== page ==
National Databases Include Varying Estimates on Racial Disparities in Immediate Breast Reconstruction

by Bidita Debnath on  April 2, 2017 at 9:36 PM Research News
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Three major national databases include varying estimates of racial gaps in the use of immediate breast reconstruction (IBR) after mastectomy for breast cancer.
National Databases Include Varying Estimates on Racial Disparities in Immediate Breast Reconstruction
National Databases Include Varying Estimates on Racial Disparities in Immediate Breast Reconstruction

The study was reported in the March issue of Plastic and Reconstructive SurgeryŽ, the official medical journal of the American Society of Plastic Surgeons (ASPS).

All three databases report continued increases in the number of women benefiting from immediate breast reconstruction -- but with varying disparities among racial/ethnic minority patients. "Since these large databases play an important role in making healthcare policy, it's important to appreciate the significant differences in racial and socioeconomic disparities in IBR," comments ASPS Member Surgeon Samuel J. Lin, MD, MBA, of Harvard Medical School.

Variation in Disparities in Breast Reconstruction after Mastectomy

Dr. Lin and colleagues, including lead author Parisa Kamali, MD, analyzed data on IBR after mastectomy from three sources: the Agency for Healthcare Research & Quality's Nationwide Inpatient Sample (NIS) database, the American College of Surgeons' National Surgical Quality Improvement Project (NSQIP), and the National Cancer Institute's Surveillance, Epidemiology, and End Results (SEER) program. The analysis included data on approximately 1.2 million patients from 2005 to 2012.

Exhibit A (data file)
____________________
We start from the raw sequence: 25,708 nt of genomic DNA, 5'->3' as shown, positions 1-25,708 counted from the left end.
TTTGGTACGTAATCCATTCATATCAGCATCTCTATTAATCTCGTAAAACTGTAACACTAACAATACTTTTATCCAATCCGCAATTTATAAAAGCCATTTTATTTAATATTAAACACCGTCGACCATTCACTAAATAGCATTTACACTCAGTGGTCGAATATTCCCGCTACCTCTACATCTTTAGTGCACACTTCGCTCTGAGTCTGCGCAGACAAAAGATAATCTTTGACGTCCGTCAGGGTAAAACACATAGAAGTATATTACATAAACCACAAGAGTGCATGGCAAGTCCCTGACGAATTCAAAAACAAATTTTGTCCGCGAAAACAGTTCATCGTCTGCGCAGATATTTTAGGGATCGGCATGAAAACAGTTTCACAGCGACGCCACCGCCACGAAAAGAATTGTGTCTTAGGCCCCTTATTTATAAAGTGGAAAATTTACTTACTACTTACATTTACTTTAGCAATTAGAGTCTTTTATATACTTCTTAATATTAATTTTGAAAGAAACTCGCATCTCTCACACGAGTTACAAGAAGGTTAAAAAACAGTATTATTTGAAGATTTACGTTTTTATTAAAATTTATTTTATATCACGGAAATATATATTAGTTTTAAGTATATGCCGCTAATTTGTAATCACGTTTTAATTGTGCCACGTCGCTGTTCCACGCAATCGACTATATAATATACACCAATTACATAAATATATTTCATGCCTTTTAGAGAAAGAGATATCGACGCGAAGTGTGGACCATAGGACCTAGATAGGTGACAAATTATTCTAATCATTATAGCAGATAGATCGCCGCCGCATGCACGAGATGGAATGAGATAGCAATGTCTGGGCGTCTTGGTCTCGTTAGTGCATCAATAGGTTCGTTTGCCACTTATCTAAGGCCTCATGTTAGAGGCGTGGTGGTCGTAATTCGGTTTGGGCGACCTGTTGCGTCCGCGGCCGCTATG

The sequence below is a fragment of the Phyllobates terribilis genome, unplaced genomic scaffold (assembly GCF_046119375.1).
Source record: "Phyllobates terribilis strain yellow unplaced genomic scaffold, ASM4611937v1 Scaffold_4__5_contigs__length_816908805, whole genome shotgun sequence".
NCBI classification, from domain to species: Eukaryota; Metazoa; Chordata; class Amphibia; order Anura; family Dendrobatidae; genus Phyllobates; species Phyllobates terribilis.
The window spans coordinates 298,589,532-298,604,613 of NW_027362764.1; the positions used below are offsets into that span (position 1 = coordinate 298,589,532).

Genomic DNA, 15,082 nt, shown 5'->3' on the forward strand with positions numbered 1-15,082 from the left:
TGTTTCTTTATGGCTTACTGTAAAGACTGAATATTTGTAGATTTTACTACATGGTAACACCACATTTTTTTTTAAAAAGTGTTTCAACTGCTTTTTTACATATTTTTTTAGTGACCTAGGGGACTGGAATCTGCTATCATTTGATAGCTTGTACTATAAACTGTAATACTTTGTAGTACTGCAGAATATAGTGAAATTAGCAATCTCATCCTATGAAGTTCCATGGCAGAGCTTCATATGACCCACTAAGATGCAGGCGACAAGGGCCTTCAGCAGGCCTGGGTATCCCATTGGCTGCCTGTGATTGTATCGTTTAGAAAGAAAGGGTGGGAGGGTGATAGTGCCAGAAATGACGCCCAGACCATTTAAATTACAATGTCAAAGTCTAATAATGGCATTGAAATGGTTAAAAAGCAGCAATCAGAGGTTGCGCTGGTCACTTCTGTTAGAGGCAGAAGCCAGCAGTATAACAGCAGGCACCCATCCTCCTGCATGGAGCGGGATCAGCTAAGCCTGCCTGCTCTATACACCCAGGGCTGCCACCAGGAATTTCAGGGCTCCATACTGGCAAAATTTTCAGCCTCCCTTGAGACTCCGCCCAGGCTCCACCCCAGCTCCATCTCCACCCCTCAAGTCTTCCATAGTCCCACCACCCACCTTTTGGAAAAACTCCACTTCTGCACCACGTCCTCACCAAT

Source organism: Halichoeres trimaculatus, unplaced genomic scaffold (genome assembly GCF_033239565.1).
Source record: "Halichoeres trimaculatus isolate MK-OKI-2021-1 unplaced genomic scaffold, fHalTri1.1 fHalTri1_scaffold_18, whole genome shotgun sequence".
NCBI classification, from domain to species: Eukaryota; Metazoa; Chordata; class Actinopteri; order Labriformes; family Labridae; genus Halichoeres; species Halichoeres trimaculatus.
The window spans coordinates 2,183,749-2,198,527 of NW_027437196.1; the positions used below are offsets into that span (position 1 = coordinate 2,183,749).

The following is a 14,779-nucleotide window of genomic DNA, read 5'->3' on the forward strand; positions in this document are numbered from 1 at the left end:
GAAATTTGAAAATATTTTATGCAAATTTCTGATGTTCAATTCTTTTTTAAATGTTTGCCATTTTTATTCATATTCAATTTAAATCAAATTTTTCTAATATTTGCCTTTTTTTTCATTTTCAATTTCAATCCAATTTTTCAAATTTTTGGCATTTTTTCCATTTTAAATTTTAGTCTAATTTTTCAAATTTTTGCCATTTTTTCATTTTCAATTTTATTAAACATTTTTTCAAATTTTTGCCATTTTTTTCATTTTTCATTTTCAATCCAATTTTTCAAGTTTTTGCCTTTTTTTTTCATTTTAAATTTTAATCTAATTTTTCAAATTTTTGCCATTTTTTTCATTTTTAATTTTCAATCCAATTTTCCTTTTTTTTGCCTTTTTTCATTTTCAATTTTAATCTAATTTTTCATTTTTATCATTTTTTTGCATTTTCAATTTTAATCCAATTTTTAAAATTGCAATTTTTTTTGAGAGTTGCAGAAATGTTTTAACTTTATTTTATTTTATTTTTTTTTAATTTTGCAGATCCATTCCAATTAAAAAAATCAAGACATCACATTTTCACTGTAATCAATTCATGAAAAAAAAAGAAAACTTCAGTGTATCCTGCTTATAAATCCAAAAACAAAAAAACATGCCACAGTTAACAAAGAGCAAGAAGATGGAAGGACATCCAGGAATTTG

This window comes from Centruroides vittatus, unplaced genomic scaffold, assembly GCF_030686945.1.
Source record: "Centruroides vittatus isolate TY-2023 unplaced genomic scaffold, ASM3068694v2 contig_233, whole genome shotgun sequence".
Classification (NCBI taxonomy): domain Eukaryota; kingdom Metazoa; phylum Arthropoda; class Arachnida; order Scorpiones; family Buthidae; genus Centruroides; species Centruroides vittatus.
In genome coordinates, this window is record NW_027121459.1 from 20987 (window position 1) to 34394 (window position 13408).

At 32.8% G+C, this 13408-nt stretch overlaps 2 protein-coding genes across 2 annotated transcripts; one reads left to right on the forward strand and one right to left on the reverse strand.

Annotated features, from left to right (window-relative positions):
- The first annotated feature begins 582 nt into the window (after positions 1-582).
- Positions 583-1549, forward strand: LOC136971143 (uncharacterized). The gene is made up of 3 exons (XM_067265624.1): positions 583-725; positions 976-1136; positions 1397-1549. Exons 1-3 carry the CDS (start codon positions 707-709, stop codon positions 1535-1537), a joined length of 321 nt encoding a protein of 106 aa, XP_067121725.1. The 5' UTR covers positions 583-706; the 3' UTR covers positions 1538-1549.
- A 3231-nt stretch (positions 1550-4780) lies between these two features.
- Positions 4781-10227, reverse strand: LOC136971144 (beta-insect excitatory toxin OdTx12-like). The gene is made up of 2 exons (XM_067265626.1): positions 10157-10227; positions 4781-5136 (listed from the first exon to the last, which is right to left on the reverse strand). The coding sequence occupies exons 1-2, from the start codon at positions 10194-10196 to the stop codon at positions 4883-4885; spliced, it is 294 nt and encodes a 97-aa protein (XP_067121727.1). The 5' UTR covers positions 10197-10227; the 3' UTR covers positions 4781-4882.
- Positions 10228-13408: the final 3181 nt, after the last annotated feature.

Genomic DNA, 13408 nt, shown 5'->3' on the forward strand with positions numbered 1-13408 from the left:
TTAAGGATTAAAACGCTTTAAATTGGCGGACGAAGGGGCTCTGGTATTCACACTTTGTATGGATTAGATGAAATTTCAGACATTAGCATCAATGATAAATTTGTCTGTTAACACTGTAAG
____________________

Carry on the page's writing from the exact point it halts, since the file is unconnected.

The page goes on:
During that time, all three databases reported significant increases in IBR after mastectomy. For women with invasive breast cancer, the percentage undergoing IBR increased from about 19 to 47 percent in the NIS, from 30 to 49 percent in the NSQIP, and from 12 to 25 percent in the SEER. Similar increases were seen among women with ductal carcinoma in situ (DCIS), a "pre-invasive" type of breast cancer.

Data from all three sources showed that white patients had the highest rate of IBR after mastectomy. In the NIS, the IBR rate was 35.7 percent in white women with invasive breast cancer versus 27.3 percent in black women, 30.8 percent in Hispanic women, and 30.5 percent in Asian women. In the NSQIP, the figures were generally similar: 43.1 percent, 30.7 percent, 40.3 percent, and 32.1 percent, respectively.

In contrast, the SEER data showed lower IBR rates in several categories: 20.6 percent in white women, 15.5 percent in black women, 12.9 percent in Hispanic women, and 14.0 percent in Asian women, respectively.

The disparities were similar among women with DCIS. The differences remained significant on subgroup analysis of data from California, where racial/ethnic disparities in IBR use ranged up to 50 percent.

While all three databases are viewed as representative of the US population, the researchers note some major variations between them. The NIS and NSQIP reflect practice patterns in nearly every state, while the SEER is limited to less than half of states. The SEER also lacks coverage of most of the major US cancer centers, including academic medical centers.

The study provides new insights amid continued concern over the lower rate of breast reconstruction among women of color. The ASPS played an active role in securing the passage of the Breast Cancer Patient Education Act of 2015, which sought to increase awareness of the availability of and insurance coverage for breast reconstruction--particularly among racial and ethnic minority patients.

"IBR utilization has increased significantly," Dr. Lin and coauthors write. "However, the extent of reporting of overall IBR rates and racial disparities differ significantly among databases." The authors believe that physicians, surgeons, and healthcare policy makers need to understand the strengths and weaknesses of the various databases in order to interpret the data.

"One database should not uniformly be utilized for clinical guidelines and policies," Dr. Lin and colleagues conclude. They add that the SEER "may not be universally generalizable to the entire US population."

Source: Eurekalert

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